Cherie's colleagues must earn £130,000

Click to follow
The Independent Online

Human rights lawyers who want to join the new London chambers of Cherie Booth QC will have to prove they can earn fees of £130,000 or more.

Human rights lawyers who want to join the new London chambers of Cherie Booth QC will have to prove they can earn fees of £130,000 or more.

The minimum earnings requirement will exclude many human rights lawyers who have chosen to earn much less than £130,000 because their clients can not afford to pay for legal advice. It is understood that Matrix chambers will take a percentage of each barrister's income to fund a £500,000 initial investment for the rent and refurbishment of their new premises at Griffin House, a former police station located four doors down from a notorious Holborn strip club.

One senior human rights solicitor questioned the propriety of using fees to control the entry of lawyers to chambers that profess to offer a "one-stop shop for all your human rights and civil liberties". He said: "Real human rights isn't about what you earn."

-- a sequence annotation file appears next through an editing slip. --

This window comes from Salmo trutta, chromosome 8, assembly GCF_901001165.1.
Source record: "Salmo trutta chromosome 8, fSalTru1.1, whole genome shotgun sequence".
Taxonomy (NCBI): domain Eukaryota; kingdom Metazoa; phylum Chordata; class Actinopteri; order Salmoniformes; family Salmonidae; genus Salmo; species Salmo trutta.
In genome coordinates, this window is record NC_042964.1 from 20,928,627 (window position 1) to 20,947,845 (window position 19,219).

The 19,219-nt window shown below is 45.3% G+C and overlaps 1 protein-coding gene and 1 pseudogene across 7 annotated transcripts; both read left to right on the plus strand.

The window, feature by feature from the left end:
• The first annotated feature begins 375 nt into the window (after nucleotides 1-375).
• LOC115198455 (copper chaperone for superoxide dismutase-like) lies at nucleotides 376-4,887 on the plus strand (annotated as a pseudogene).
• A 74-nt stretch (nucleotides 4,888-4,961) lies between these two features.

The Matrix barristers have been targeting other human rights sets for new recruits with limited success. One member of a well known civil rights set of chambers which has an established record for community and pro bono (free) work said that while many had been approached only two were attracted to the venture. "A lot of our lawyers work at law centres long into the night helping in the community - this doesn't appear to be that kind of chambers," she said.

The high-profile members of the 22-strong team, including Ms Booth, will earn between £200,000 and £300,000 a year. Ms Booth's advice to the TUC on the Parental Leave Directive not only grabbed the headlines but was well rewarded and is the kind of work Matrix barristers will be expected to bring in.

Its other members also have high profiles in their own fields. Michael Beloff QC, who is believed to earn £1m a year, is still considering an offer to join Matrix.

Those joining the new chambers include the immigration specialist Nicholas Blake QC, who will head Matrix as chair of its management committee. He advised Justice for Women in its failed attempt to overturn Jack Straw's decision to allow the convicted rapist Mike Tyson into the UK. Mr Blake said the £130,000 figure was only guidance and that they would consider barristers who fell below it but had the potential to earn more. However, he said: "We do have to pay the rent... the first question we ask people is not what you earn but what kind of practice do you have."